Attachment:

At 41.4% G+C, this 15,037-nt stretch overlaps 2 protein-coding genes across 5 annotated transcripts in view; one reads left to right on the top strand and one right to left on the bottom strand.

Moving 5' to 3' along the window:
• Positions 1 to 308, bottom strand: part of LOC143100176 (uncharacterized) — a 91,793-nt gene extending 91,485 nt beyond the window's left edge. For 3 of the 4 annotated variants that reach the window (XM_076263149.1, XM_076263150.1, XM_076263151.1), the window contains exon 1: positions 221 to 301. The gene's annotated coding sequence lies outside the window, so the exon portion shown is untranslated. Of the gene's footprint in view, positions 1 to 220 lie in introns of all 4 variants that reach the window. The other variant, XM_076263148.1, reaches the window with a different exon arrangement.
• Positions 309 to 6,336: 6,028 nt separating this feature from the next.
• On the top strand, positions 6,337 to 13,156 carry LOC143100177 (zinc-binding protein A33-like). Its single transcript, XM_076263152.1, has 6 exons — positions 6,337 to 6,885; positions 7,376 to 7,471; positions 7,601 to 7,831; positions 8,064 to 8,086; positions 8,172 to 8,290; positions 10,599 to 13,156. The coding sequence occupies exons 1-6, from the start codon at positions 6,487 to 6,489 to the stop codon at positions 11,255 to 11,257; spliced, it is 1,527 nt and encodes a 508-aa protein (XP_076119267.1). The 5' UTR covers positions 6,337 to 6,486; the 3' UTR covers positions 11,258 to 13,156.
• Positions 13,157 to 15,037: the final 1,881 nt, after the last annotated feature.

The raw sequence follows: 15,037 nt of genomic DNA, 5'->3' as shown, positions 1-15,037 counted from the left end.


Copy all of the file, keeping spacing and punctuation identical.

At 41.4% G+C, this 15,037-nt stretch overlaps 2 protein-coding genes across 5 annotated transcripts in view; one reads left to right on the top strand and one right to left on the bottom strand.

Moving 5' to 3' along the window:
• Positions 1 to 308, bottom strand: part of LOC143100176 (uncharacterized) — a 91,793-nt gene extending 91,485 nt beyond the window's left edge. For 3 of the 4 annotated variants that reach the window (XM_076263149.1, XM_076263150.1, XM_076263151.1), the window contains exon 1: positions 221 to 301. The gene's annotated coding sequence lies outside the window, so the exon portion shown is untranslated. Of the gene's footprint in view, positions 1 to 220 lie in introns of all 4 variants that reach the window. The other variant, XM_076263148.1, reaches the window with a different exon arrangement.
• Positions 309 to 6,336: 6,028 nt separating this feature from the next.
• On the top strand, positions 6,337 to 13,156 carry LOC143100177 (zinc-binding protein A33-like). Its single transcript, XM_076263152.1, has 6 exons — positions 6,337 to 6,885; positions 7,376 to 7,471; positions 7,601 to 7,831; positions 8,064 to 8,086; positions 8,172 to 8,290; positions 10,599 to 13,156. The coding sequence occupies exons 1-6, from the start codon at positions 6,487 to 6,489 to the stop codon at positions 11,255 to 11,257; spliced, it is 1,527 nt and encodes a 508-aa protein (XP_076119267.1). The 5' UTR covers positions 6,337 to 6,486; the 3' UTR covers positions 11,258 to 13,156.
• Positions 13,157 to 15,037: the final 1,881 nt, after the last annotated feature.

The raw sequence follows: 15,037 nt of genomic DNA, 5'->3' as shown, positions 1-15,037 counted from the left end.